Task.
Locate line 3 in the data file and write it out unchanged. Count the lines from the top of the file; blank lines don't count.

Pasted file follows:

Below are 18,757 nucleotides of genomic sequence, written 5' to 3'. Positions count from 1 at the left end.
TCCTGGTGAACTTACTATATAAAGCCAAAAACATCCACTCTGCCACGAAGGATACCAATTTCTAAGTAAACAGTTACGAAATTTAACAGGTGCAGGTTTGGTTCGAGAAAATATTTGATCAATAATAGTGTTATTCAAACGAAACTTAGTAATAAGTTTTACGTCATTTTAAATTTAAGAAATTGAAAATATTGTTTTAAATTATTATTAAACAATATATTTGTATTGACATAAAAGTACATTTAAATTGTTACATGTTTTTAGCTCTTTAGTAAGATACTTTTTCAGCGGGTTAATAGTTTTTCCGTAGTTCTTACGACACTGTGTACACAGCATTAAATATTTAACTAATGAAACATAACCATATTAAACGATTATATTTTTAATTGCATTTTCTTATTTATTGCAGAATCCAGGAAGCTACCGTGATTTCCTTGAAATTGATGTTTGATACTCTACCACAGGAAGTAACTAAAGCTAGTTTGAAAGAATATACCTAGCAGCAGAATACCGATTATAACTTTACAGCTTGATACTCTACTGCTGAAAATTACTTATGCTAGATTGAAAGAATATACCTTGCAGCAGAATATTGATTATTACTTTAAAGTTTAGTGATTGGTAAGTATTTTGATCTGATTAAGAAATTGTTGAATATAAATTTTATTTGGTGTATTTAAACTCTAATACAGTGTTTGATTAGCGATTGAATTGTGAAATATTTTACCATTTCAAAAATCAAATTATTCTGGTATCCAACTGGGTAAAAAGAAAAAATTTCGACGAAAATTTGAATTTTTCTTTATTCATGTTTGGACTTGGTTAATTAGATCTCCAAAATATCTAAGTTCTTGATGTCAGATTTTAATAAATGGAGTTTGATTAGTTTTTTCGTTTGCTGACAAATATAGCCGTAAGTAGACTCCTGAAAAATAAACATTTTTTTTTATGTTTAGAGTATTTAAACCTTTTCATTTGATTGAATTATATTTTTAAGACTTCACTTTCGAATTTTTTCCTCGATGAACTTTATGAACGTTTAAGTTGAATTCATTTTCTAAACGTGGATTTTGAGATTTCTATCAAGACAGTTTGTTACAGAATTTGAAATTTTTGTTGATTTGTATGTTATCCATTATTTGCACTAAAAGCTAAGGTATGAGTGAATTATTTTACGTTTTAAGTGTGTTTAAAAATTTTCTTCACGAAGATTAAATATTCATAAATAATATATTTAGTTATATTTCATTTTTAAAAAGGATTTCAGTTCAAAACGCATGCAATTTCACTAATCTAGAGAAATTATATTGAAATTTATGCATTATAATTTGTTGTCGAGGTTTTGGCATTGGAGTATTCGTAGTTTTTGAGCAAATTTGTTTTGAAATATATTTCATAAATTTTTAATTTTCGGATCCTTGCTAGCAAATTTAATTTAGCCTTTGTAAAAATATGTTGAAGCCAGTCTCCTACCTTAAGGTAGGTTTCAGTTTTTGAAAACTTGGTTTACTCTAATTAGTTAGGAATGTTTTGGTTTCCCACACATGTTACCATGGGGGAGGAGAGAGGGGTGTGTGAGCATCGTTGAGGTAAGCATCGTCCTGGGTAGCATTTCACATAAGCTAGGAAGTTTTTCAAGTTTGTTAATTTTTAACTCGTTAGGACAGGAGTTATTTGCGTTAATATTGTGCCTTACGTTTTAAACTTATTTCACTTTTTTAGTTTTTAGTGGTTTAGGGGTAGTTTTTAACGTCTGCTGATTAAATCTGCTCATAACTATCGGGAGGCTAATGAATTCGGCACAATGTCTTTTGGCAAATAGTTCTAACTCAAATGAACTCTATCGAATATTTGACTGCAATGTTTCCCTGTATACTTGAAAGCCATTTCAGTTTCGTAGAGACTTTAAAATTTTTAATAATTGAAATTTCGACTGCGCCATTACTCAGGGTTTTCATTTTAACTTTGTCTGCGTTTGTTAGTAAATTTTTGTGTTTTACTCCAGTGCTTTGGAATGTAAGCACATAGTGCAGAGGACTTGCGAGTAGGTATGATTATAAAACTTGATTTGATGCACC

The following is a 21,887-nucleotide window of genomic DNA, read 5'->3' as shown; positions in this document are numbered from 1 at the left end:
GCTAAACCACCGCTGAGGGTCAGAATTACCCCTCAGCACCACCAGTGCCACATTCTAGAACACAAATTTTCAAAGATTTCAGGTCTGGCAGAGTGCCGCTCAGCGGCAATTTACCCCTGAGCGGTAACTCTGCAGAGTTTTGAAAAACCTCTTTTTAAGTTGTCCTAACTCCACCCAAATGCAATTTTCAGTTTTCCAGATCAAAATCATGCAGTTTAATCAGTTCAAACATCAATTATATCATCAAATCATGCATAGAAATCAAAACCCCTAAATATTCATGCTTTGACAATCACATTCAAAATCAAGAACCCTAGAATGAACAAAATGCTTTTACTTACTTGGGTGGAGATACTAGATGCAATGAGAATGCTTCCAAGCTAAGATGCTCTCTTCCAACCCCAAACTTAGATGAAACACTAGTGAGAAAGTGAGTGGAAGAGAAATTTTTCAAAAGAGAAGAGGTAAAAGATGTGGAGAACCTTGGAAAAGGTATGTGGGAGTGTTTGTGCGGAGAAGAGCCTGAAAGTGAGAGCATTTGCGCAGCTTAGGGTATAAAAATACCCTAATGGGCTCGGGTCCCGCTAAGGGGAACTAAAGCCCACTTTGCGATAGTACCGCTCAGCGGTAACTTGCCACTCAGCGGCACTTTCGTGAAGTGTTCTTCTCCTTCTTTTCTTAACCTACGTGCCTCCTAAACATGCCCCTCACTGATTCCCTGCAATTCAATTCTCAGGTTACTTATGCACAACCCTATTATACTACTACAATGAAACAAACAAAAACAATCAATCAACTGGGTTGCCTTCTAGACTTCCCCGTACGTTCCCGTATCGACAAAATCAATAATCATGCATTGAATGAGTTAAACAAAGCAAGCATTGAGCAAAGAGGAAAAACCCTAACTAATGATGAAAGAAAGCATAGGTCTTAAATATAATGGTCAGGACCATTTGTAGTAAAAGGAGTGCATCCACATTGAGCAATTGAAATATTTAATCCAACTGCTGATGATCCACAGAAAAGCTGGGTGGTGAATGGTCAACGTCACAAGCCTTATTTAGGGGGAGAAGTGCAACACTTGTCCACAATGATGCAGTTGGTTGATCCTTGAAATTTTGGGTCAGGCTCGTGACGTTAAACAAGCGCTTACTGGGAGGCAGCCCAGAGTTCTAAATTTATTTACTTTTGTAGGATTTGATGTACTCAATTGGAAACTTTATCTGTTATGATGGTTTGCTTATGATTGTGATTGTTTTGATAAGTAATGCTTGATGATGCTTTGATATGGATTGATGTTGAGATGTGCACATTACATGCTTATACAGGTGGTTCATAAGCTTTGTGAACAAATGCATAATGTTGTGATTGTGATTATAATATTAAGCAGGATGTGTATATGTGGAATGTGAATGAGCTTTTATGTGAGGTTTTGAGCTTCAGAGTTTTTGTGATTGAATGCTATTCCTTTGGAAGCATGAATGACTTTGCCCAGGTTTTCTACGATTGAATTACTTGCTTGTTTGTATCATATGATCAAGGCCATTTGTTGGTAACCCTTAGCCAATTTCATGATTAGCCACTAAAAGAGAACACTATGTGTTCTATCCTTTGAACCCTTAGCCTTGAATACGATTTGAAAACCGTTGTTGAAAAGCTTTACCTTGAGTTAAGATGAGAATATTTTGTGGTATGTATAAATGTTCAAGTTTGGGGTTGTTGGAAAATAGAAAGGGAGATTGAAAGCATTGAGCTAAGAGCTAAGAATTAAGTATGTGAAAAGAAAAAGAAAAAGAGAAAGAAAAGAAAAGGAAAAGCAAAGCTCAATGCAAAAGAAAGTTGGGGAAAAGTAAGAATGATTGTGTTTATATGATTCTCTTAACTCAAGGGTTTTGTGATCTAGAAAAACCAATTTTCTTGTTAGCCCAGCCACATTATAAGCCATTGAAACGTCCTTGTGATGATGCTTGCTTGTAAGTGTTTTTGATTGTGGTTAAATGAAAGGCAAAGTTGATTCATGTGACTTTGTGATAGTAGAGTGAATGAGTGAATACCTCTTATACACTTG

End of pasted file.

The following is a 21,887-nucleotide window of genomic DNA, read 5'->3' as shown; positions in this document are numbered from 1 at the left end: